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View All No God, No Master News
All Critics (14)
| Top Critics (6)
| Fresh (10)
| Rotten (4)
No God, No Master has an authentic period feel. But Green is focused on so many historical figures and potential storylines that the film feels rushed and, at times, confusing.
[A] fairly engrossing historical drama.
A film that probably should have been called "No Ambien? No Problem!"
A series of issue-driven snapshots instead of something genuinely illuminating.
Interesting politics done in by so-so filmmaking.
Green is both a capable filmmaker and a clear history buff.
The attention to detail is strong and it's hard not to think about De Palma's The Untouchables.
Nobody in No God, No Master actually utters the phrase "those who forget the past are condemned to repeat it," but that sentiment is the subtext of nearly every line of dialogue in this historical drama about the Palmer Raids.
Great history and plenty of bombs and explosions but lacking the glitz to be a great crime thriller.
"No God, No Master" is at its best when it sticks with Straithairn, who brings an added humanity to a role designed to celebrate the value of that very trait.
Although marred by a weak script and an obtrusive film score, this film is saved by its theme, namely the Palmer Raids of 1919 that was a precursor to the abuse of democratic rights happening right now.
[No God, No Master is] ambitious in a way that more expensive films are rarely allowed to be anymore, illuminating a fascinating, underexplored era of American history [...]
No God, No Master is the sort of film that clearly has a lot to say, a lot of history to convey, yet struggles to do so effectively in a self-contained film. It's a period piece of historical merit, certainly, but also one plagued by a sort of routine by-the-numbers filmmaking that makes it less compelling than it should have been.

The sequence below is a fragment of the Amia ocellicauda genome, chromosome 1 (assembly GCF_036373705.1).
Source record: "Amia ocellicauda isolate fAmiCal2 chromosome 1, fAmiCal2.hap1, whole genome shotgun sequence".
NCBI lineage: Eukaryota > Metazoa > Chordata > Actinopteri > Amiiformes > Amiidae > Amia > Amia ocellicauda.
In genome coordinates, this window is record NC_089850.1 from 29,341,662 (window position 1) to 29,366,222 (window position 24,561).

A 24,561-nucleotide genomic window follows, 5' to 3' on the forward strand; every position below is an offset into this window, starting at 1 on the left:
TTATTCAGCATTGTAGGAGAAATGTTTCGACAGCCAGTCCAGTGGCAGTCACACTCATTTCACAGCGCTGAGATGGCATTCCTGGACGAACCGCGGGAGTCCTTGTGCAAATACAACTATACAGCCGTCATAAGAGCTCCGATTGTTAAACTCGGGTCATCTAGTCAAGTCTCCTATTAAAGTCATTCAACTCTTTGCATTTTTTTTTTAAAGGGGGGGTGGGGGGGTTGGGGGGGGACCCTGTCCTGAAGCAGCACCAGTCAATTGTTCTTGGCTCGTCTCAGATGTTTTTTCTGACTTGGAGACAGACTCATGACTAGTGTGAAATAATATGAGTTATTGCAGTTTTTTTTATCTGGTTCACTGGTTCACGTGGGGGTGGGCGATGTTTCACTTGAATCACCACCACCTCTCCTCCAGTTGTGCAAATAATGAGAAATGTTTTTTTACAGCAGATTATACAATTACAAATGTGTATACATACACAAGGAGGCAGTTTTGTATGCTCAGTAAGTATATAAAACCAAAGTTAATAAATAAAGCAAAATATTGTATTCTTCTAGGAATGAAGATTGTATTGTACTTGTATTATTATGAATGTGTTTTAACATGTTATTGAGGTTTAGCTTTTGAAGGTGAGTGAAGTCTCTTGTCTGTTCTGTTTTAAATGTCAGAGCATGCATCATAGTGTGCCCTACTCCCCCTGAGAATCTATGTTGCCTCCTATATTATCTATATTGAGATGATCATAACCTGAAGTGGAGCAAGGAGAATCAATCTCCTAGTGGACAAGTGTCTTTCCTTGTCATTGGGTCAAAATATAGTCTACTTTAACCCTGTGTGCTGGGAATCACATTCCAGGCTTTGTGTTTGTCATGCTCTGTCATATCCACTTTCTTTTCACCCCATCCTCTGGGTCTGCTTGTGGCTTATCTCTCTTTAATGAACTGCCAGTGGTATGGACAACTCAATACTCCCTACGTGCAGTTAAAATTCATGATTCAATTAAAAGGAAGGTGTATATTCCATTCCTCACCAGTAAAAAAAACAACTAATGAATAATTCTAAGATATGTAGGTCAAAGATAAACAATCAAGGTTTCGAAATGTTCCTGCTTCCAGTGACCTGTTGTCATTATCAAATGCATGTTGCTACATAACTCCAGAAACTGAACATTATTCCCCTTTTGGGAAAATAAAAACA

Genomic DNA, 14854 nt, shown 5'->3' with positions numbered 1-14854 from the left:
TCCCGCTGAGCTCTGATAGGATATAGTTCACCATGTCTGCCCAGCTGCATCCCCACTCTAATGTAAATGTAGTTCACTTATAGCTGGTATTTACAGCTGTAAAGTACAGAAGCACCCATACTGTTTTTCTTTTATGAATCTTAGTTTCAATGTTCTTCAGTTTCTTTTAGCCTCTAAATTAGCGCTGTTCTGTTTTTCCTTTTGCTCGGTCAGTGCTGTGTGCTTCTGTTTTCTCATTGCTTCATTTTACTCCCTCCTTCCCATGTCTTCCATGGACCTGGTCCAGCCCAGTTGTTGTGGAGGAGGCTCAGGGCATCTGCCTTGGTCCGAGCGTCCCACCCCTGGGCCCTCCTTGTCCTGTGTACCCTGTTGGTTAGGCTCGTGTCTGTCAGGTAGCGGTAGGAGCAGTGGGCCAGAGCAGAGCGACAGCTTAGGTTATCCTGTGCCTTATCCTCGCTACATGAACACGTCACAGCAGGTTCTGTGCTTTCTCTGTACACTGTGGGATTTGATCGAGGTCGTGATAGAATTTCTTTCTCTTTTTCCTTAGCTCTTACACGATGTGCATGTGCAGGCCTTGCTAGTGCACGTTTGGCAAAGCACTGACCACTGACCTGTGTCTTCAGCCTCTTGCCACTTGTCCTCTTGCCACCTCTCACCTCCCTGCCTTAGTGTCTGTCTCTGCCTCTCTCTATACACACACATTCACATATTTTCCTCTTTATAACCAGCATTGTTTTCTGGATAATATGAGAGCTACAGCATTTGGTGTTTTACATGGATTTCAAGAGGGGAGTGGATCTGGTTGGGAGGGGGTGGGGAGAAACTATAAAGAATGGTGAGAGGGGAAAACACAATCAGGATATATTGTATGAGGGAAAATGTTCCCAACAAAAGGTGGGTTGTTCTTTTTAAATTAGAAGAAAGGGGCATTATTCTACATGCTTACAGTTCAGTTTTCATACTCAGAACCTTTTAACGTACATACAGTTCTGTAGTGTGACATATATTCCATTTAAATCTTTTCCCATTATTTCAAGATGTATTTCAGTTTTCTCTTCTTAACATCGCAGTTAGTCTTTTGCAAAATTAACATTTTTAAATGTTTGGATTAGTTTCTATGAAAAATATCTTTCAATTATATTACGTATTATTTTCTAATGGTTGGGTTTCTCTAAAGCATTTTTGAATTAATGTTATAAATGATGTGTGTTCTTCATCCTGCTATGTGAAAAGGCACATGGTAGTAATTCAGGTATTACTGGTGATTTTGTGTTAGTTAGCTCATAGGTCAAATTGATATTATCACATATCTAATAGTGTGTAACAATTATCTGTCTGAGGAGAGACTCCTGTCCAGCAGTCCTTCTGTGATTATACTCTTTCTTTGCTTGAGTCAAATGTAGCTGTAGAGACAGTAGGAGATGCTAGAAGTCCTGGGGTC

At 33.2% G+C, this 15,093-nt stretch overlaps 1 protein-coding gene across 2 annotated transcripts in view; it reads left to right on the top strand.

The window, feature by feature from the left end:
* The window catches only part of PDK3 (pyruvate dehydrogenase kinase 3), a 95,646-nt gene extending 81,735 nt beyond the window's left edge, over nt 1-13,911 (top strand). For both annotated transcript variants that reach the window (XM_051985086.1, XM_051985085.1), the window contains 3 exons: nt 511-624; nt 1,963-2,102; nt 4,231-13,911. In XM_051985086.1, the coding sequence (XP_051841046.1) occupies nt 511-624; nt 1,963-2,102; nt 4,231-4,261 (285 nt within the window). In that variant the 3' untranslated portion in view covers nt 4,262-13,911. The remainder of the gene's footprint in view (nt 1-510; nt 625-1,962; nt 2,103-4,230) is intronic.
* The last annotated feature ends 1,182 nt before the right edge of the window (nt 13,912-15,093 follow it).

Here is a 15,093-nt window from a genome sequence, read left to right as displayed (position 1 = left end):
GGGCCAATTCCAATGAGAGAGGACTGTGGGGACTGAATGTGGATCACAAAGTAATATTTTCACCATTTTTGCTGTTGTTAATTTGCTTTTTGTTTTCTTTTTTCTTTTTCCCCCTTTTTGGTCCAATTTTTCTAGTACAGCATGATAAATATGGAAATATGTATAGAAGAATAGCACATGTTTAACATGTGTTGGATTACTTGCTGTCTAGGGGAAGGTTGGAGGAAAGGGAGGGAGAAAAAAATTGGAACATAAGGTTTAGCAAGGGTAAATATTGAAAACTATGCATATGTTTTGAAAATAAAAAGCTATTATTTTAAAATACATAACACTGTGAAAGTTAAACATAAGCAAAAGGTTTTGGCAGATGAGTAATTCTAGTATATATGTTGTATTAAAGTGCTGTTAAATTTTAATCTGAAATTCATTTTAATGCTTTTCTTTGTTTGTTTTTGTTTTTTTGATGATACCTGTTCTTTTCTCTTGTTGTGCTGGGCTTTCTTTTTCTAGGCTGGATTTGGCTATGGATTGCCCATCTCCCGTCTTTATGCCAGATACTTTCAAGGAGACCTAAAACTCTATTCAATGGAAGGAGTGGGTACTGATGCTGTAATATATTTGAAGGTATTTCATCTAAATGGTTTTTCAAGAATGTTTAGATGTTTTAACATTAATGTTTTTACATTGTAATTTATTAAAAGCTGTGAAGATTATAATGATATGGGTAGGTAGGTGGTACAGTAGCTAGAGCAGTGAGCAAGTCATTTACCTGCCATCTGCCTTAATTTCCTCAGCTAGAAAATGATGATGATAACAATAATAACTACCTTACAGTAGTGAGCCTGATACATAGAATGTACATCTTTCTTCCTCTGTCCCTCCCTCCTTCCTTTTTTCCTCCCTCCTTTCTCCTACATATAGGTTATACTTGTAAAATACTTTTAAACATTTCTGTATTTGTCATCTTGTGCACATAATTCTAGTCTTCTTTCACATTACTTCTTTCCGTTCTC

Set in the summer of 1919, the film looks at the events following a series of packaged bombs sent to prominent politicians, industry men, and bankers. The ensuing terror unleashes the overzealous attorney general, Alexander Palmer, who subsequently orders the arrest and deportation of thousands of immigrants, termed the Palmer raids. The film clearly sees a parallel to our current situation today, with civil liberties coming under assault in the wake of hysteria arising out of terror. Like the film's protagonist, Agent William Flynn, the film argues for a more restrained, cool-headed approach. Agreed, but I was
hoping it would be conveyed in a dramatically compelling way. Too often with No God, No Master, we feel as if we are being both preached to and lectured at, with dialogue making a point to constantly underline the historical significance. It is a fine line, to be sure, yet I felt the film was too conservative in its approach, despite some generally good performances, especially by David Stratharian.
Overall, the direction was competent, the performances serviceable, and the story interesting. Yet the execution was lackluster, making it a so-so film.
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